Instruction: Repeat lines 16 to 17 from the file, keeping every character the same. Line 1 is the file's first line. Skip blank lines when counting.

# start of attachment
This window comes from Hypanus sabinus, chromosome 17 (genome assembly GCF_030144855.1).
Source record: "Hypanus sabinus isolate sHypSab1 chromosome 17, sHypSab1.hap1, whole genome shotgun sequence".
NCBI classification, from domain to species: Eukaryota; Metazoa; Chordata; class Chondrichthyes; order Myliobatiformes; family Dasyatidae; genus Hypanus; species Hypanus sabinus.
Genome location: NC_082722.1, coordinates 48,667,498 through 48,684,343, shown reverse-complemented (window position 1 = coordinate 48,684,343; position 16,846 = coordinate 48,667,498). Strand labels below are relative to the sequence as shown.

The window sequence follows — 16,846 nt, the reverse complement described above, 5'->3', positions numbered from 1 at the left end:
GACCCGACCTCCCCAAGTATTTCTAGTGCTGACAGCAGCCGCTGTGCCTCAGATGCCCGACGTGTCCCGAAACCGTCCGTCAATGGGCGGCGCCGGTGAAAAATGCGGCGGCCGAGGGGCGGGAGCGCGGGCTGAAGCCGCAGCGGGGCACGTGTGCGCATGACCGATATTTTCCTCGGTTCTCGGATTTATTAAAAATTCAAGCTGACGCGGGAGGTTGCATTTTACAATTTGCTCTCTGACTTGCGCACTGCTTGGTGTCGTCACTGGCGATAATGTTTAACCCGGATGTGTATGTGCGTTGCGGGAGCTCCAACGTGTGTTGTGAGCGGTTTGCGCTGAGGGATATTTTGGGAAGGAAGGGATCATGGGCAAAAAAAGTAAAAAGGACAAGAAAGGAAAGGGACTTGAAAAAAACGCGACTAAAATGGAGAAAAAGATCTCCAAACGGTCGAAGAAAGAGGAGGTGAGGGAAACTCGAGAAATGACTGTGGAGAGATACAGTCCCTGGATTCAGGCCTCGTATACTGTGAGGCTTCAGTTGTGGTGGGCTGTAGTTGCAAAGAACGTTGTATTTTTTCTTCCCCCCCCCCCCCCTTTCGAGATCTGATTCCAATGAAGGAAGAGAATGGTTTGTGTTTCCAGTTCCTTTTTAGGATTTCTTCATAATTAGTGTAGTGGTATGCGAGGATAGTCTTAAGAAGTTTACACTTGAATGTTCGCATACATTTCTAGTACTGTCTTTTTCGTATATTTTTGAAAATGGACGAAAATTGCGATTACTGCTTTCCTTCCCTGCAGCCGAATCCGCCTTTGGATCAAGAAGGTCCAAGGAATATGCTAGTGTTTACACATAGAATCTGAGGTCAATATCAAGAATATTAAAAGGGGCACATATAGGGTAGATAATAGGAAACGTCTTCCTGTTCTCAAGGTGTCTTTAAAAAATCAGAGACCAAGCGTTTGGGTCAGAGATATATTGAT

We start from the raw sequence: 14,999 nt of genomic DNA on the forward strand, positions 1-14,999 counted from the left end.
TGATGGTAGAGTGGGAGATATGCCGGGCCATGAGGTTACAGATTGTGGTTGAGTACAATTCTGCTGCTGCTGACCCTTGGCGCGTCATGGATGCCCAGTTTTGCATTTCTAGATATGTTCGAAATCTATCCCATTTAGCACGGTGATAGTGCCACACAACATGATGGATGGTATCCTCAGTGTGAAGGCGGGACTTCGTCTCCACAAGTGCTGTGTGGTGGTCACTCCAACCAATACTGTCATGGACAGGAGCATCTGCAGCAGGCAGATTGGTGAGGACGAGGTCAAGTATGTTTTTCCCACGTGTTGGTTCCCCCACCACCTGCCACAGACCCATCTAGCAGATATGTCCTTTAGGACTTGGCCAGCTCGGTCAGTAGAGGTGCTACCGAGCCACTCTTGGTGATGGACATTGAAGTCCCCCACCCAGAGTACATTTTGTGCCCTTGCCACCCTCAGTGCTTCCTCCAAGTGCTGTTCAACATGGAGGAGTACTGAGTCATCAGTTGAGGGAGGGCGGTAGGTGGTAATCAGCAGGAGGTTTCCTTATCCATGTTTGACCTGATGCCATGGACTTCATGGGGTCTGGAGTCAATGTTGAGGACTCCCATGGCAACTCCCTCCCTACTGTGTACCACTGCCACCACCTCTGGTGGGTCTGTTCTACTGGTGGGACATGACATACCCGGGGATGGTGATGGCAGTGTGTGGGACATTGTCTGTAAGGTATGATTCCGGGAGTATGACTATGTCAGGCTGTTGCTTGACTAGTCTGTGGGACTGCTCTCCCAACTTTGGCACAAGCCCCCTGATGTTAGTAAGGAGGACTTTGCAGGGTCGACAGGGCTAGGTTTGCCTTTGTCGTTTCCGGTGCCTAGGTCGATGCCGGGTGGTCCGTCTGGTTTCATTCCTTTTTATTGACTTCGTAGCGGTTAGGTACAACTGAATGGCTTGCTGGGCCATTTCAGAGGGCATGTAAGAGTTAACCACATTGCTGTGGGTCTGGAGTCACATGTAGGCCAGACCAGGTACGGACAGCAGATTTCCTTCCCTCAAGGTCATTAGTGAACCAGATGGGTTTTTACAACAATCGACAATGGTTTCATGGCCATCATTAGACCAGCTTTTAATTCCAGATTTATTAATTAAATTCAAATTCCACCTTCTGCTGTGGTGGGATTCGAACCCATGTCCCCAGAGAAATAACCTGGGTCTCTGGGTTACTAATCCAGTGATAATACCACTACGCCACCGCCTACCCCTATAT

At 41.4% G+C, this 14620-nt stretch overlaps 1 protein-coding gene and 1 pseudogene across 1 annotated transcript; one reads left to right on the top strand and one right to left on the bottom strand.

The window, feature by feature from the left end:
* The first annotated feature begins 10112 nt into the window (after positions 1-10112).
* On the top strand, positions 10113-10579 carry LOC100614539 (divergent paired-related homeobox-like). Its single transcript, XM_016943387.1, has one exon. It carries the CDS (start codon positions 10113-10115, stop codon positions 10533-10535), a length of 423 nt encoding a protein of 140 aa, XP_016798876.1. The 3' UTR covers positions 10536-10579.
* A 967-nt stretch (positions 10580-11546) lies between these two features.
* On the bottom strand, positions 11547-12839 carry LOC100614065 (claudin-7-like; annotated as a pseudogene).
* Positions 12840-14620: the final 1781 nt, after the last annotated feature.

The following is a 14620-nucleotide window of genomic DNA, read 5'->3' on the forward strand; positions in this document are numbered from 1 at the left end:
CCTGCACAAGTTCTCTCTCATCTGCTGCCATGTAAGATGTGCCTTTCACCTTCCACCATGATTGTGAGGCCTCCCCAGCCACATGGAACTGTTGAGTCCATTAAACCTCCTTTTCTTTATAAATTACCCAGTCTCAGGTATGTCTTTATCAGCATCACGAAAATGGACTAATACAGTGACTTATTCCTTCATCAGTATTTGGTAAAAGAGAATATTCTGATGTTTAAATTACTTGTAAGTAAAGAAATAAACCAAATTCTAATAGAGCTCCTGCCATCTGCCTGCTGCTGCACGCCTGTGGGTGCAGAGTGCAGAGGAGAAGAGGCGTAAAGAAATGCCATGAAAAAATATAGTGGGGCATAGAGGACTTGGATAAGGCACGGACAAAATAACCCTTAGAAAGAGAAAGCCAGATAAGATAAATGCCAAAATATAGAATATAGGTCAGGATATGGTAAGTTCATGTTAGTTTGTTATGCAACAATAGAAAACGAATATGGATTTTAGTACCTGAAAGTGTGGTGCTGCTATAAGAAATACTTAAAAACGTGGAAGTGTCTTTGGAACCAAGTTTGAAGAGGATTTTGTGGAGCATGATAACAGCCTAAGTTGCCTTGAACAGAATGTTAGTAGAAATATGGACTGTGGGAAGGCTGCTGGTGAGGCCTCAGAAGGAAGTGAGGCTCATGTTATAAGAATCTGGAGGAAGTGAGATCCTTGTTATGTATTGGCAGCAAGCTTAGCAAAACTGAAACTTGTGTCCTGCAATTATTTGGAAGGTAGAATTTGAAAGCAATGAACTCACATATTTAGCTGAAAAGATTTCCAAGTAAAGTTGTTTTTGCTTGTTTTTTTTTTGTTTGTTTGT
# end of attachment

The following is a 14620-nucleotide window of genomic DNA, read 5'->3' on the forward strand; positions in this document are numbered from 1 at the left end:
CCTGCACAAGTTCTCTCTCATCTGCTGCCATGTAAGATGTGCCTTTCACCTTCCACCATGATTGTGAGGCCTCCCCAGCCACATGGAACTGTTGAGTCCATTAAACCTCCTTTTCTTTATAAATTACCCAGTCTCAGGTATGTCTTTATCAGCATCACGAAAATGGACTAATACAGTGACTTATTCCTTCATCAGTATTTGGTAAAAGAGAATATTCTGATGTTTAAATTACTTGTAAGTAAAGAAATAAACCAAATTCTAATAGAGCTCCTGCCATCTGCCTGCTGCTGCACGCCTGTGGGTGCAGAGTGCAGAGGAGAAGAGGCGTAAAGAAATGCCATGAAAAAATATAGTGGGGCATAGAGGACTTGGATAAGGCACGGACAAAATAACCCTTAGAAAGAGAAAGCCAGATAAGATAAATGCCAAAATATAGAATATAGGTCAGGATATGGTAAGTTCATGTTAGTTTGTTATGCAACAATAGAAAACGAATATGGATTTTAGTACCTGAAAGTGTGGTGCTGCTATAAGAAATACTTAAAAACGTGGAAGTGTCTTTGGAACCAAGTTTGAAGAGGATTTTGTGGAGCATGATAACAGCCTAAGTTGCCTTGAACAGAATGTTAGTAGAAATATGGACTGTGGGAAGGCTGCTGGTGAGGCCTCAGAAGGAAGTGAGGCTCATGTTATAAGAATCTGGAGGAAGTGAGATCCTTGTTATGTATTGGCAGCAAGCTTAGCAAAACTGAAACTTGTGTCCTGCAATTATTTGGAAGGTAGAATTTGAAAGCAATGAACTCACATATTTAGCTGAAAAGATTTCCAAGTAAAGTTGTTTTTGCTTGTTTTTTTTTTGTTTGTTTGT